Due to sickness our scheduled speaker, Emily Cuff, was not able to make this date. We hope that Emily will soon be feeling well and that she will be available to come and present to us about the progress of the Devon Pine Marten reintroduction project at a future event.
We were pleased welcome Graham Burton and Tony Utting our Devon Birds Chairman and Communications Officer respectively. They presented an update on the current Council and Executive Committee governance status in a period of change for our society.
Graham outlined challenges and solutions to the society, discussing projects such as ‘Swifts in Churches’ and ‘Pied Flycatcher tracking’, and also spoke about our reserves and hides which are currently under review for their fitness for purpose. He outlined some of the challenges such as health and safety and reserve maintenance and management and the possibility of forming partnerships with other wildlife organisations with greater experience and expertise in these areas.
Another aspect of the society’s work under scrutiny and development is the work of the County Recorder. With the retirement of the current officer there is a vacancy for this position but also the possibility to reorganise the methodology to a more systems based model. Tied to this is the development of a five year plan to monitor species that are declining and looking at year-on-year trends and causes, thus working toward a strategy for supporting these species.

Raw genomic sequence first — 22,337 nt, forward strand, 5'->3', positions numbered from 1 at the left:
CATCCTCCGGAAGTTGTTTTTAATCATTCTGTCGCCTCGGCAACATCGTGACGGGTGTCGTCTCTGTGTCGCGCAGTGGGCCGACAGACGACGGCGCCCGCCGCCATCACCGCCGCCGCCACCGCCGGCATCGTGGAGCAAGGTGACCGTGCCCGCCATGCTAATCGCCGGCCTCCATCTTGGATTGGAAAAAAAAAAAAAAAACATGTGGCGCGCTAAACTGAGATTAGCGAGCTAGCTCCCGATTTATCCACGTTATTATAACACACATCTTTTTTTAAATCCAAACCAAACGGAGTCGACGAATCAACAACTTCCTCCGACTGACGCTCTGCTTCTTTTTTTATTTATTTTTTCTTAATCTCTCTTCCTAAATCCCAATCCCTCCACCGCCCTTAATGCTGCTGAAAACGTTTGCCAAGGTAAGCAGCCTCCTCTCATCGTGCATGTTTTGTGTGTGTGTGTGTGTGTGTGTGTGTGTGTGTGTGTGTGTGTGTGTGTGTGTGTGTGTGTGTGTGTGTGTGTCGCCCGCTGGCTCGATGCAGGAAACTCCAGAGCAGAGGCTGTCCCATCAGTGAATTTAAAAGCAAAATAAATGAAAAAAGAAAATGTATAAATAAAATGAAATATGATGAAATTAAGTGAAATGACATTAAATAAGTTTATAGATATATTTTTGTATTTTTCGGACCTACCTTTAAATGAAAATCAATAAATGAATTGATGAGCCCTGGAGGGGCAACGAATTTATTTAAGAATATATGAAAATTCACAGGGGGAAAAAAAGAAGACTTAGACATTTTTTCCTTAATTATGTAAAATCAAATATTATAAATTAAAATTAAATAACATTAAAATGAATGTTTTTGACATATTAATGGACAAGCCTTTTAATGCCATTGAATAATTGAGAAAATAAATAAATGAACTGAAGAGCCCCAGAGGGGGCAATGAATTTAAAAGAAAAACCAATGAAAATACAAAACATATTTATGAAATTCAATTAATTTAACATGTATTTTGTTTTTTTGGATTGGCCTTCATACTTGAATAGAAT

Tony outlined the organisation of the Council and the Executive Committee illustrating the functions of the various roles held by committee members. He also pointed out that there are several roles vacant and that he would welcome any volunteers to fill these posts which included the post of Treasurer.
The second part of our evening was a fascinating presentation by our committee member John O’Connell-Davidson, who at very short notice, volunteered to talk about his experiences of birding in the Falkland Islands. He talked about the history and geography of the archipelago and how this affected the wildlife there and showed us how he was able to island hop by aircraft to several locations and witness the many species of Penguin, Petrels, Skuas, Gulls and raptors that take advantage of the Penguin colonies. Also, passerines such as the Cobb’s Wren and Falkland Thrush were ably illustrated with great photographs taken by John using a trusty bridge camera. As John pointed out the wildlife there is very confiding as they don’t see many humans and are easily approached and clearly not camera shy! Who wouldn’t want to sit shoulder to shoulder with a Black-browed Albatross?!
John Lloyd (Treasurer Plymouth Branch Devon Birds)
Photographs by John O’Connell-Davidson